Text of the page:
There are many different ways to defraud someone in a POS-type job, all of which involve sleight of hand, social engineering, and playing innocent if you get caught. Payment feigning, mathematical overages, and sum-up change errors are the most common ways, backed up by documentation and actual studies done. Sadly enough, conspiracy to defraud is hard to catch, because you have to prove intent, but it is possible.

The sad and unfortunate reality in this exchange is that in the vast majority of cases, you're digging into a slush fund of sorts, not an individual employee's pay, and to an extent, not even to a company's profits. This margin is calculated into an individual business's costs as a retail, grocery, and general POS term known as "shrink"; a generic calculation of the bottom line of human and mechanical error in small amounts. This is not to trivialize the crime of petty theft, but companies do business based around the fact that people will try to steal candy bars, want triple paper bags for reinforcement, and try to nickle-and-dime petty amounts from register clerks. Every department store has a cash-handling department (in some form or title) dedicated to tracking and reducing this "shrink".

In fact, one twisted way that you see shrink reduction and calculation in action is in new "check yourself out" grocery store lines. They are faster, work largely by credit card (less cash handling woes, though some do take cash 7), and you simply don't need the four to eight people to staff the lines (cashier / bagging). Your staffing needs are reduced to one or two people to supervise the operation. Even though you will technically see a greater increase in theft, the bottom line is that you can save yourself money by reallocating your workforce. The benefits outweigh the additional potential shrink, and the bottom line still wins.

Even one of the most stringent cash handling professions, banking, has acceptable shrink limits. While it is possible to have a perfect drawer every time, it is easy to misroll pennies, have bills that stick together, and occasionally simply miscount. For an eight-hour retail shift, most direct to customer positions are given a few dollars of underage or shortage in either direction. Most places have fair shrink stances in that being over in your drawer carries an equal penalty to being short, (even though technically the house is making money). While small miscounts in drawers do not constitute a discipline-worthy offense, continued differences, or large individual differences typically get the notice of people in management.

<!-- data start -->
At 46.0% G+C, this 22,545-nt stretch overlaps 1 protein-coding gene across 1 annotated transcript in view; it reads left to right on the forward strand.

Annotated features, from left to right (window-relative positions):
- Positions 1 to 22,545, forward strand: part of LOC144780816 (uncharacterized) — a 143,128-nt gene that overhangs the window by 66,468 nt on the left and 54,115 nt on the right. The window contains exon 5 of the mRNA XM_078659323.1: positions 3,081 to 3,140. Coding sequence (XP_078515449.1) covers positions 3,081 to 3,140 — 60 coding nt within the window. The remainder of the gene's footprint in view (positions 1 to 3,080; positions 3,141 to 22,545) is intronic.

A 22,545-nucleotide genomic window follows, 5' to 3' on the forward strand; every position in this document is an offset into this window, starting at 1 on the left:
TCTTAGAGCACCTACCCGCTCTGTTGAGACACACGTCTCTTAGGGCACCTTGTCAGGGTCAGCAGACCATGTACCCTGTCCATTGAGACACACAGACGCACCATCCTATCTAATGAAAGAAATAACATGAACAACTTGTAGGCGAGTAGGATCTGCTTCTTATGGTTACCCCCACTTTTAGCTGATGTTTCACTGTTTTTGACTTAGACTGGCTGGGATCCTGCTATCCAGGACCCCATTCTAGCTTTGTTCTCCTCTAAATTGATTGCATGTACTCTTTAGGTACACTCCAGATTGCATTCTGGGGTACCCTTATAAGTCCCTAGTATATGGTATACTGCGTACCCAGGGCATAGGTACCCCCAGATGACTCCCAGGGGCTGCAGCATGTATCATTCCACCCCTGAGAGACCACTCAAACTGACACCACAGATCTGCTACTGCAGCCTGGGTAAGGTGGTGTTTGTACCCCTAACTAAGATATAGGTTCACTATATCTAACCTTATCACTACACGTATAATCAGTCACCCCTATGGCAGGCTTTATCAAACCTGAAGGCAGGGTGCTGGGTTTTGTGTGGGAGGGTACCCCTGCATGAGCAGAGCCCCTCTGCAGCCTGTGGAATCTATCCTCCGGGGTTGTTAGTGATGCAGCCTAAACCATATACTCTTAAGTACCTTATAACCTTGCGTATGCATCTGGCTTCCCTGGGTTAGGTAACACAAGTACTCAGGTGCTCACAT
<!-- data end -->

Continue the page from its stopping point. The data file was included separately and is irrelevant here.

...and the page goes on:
In many locations (see references to: OR 1, WI 2, and the UK3), it is illegal to withhold from an employee paycheck for any reason relating to business or operating losses (shrink). Other states, such as HI 4 and WA 5 make a provision that an employer cannot recover losses from wages if more than one person has been at that particular till. Still more states need to file a civil action against you to recover the money as an operating loss. Criminal theft from customers and shoplifting employees requires the same burden of proof required in prosecuting customers looking to defraud, except the opportunity is greater. If you need to find out specific information about your locale, many unions and local Chamber(s) of Commerce will have access to employer/employee relationship laws that govern wage. This is a valuable recourse if you feel that you are being deducted from unjustly. All things considered however, it is probably simply easier to fire you under accusations of theft; a rather dire black mark on your employment history.